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Guest Denver Dave

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Guest Denver Dave

As some of us have realized, in the United States, one of the major obstacles to running our own business is providing for access to health care. What we desperately need, like most other countries that we are competing with already have, is a national comprehensive health care plan (Universal Health Care). To help this issue along and facilitate the mixing of ideas, I created a discussion forum HCTalk.com

If interested and have a few minutes, please stop by and give your opinion and maybe some info about what is happening in your state or if not in the US, how your country manages to provide better health care for less than half of what we spend per person <sigh>

If employed (in the US), remember, more than likely, you don't really have health insurance - your job does.

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Guest theorbo

Of course, some of us have excellent coverage through retirement programs from a state or other entity of that sort. While there's certainly no guarantee that the sort of coverage my husband and I have right now will continue forever, we have made other arrangements so that we won't be caught short regardless the circumstances - this is known as "taking personal responsibility".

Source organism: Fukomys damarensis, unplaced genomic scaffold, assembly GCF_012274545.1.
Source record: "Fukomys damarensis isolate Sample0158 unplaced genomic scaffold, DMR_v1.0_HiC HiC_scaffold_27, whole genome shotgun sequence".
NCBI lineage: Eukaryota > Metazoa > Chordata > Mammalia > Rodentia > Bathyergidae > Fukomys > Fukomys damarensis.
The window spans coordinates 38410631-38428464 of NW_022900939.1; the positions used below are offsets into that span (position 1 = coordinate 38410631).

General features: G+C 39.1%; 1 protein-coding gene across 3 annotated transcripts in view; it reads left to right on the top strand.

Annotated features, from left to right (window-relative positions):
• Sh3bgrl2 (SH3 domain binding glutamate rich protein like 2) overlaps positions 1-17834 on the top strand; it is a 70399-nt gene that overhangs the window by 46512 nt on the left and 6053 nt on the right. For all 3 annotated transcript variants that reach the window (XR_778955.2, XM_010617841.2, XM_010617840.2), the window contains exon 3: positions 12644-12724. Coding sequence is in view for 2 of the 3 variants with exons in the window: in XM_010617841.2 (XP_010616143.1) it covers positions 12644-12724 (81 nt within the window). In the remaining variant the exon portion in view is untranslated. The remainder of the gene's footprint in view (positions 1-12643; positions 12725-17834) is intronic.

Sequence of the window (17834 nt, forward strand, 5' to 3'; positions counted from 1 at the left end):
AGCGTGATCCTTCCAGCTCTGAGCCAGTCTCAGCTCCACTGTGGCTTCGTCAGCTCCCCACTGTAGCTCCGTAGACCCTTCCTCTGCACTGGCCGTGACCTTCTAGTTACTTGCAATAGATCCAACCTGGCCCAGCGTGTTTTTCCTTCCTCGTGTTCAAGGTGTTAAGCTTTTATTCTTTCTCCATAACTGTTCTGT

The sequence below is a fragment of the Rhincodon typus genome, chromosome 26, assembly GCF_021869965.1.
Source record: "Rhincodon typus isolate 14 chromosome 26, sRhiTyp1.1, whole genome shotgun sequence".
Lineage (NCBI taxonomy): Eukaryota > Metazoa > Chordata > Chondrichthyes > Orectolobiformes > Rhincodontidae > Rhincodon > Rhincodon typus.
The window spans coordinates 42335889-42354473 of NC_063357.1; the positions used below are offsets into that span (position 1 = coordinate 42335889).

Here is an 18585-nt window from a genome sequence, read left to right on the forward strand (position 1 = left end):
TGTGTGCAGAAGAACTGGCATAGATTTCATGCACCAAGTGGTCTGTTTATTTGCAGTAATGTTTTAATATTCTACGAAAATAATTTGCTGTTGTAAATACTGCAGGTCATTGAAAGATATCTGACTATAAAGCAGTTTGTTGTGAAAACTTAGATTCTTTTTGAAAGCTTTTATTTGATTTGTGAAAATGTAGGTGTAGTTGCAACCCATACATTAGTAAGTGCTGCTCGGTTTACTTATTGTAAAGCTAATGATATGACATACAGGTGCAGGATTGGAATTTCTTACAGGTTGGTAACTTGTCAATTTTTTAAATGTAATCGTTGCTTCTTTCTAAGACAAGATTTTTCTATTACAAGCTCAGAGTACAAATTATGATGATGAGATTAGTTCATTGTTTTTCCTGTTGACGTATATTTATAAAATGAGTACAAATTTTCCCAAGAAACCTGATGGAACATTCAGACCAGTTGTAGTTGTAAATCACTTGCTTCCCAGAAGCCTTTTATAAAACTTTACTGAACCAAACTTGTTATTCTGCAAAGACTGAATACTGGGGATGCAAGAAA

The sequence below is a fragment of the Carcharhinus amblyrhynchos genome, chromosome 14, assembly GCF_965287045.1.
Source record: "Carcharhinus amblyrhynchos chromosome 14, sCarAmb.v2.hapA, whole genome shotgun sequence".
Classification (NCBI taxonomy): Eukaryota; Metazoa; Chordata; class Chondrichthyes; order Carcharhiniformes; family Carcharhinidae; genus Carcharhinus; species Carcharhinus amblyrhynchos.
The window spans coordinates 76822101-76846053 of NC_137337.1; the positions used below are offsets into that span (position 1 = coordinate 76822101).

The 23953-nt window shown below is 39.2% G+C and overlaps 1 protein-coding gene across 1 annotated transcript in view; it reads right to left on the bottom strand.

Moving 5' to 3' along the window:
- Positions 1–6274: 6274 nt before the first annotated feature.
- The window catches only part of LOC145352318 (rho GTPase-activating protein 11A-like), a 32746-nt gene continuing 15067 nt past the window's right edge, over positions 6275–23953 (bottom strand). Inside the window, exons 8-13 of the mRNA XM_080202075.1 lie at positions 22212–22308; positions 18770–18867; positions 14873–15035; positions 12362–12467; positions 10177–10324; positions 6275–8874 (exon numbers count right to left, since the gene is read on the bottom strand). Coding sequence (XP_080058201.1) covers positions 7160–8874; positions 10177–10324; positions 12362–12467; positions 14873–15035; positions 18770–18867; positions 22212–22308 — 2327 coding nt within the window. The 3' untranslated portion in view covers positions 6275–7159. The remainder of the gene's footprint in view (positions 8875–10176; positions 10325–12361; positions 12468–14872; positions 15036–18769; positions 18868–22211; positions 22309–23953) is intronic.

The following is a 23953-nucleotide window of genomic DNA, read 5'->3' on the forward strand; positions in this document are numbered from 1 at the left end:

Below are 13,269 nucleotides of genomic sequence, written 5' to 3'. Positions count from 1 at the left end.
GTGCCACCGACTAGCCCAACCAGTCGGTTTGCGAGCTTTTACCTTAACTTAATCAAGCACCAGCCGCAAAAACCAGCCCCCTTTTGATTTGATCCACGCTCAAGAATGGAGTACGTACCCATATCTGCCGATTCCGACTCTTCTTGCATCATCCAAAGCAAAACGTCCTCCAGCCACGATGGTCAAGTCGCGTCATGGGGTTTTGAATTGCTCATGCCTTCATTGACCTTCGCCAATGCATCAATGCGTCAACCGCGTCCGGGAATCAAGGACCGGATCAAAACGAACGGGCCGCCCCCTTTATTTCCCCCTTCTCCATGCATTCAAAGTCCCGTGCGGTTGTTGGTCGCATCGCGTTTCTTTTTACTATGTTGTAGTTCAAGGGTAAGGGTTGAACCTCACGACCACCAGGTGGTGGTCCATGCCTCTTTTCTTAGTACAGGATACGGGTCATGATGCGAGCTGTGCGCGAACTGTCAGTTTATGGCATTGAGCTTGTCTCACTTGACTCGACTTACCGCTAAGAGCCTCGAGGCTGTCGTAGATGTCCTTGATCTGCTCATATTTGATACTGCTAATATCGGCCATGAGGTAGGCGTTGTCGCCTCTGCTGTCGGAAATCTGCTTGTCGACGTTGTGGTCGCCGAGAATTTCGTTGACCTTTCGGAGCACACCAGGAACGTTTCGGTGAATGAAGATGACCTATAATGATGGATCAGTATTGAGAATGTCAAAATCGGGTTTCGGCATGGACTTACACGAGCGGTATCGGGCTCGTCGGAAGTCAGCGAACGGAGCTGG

I'm sorry, but I am NOT in favor of a "socialized" medical program in the US. Why should I (generalized) have to provide money to implement coverage for people who can't be bothered to handle their money and medical appropriately? I'm not ever going to be interested in "welfare med"....

Universal Health Care - welfare for those who are unwilling to take basic personal responsibility. Typical of the US today....

[[This is a personal opinion only; others' opinions may and quite probably will vary. Others are certainly entitled to their own opinions and may express them fully with my complete approbation and cooperation - and while I will be interested in those opinions, I reserve the right to maintain my own in the face of any opposition or coercion.]]

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Guest JJMAC80

Of course, theo, I could say the same in regards to your

future with Social Security, Medicare, and Medicaide.

I'm 25, and should NOT have to pay for "your", or anybody

elses quality of life.

If wise investing and hard labor didn't provide enough income

to set you up through death, I say "What a pity, poor old folks

gonna starve to death because they spent too many years

trying to 'Keep up with the Joneses', instead of being frugal.

Just like the story of the "Little Red Hen" or the Ants/Grasshoppers


If we fellow Americans are going to have money taken out against

our desires to participate, we SHOULD have a central system that

takes care of us BEFORE we are about to die, not just when we are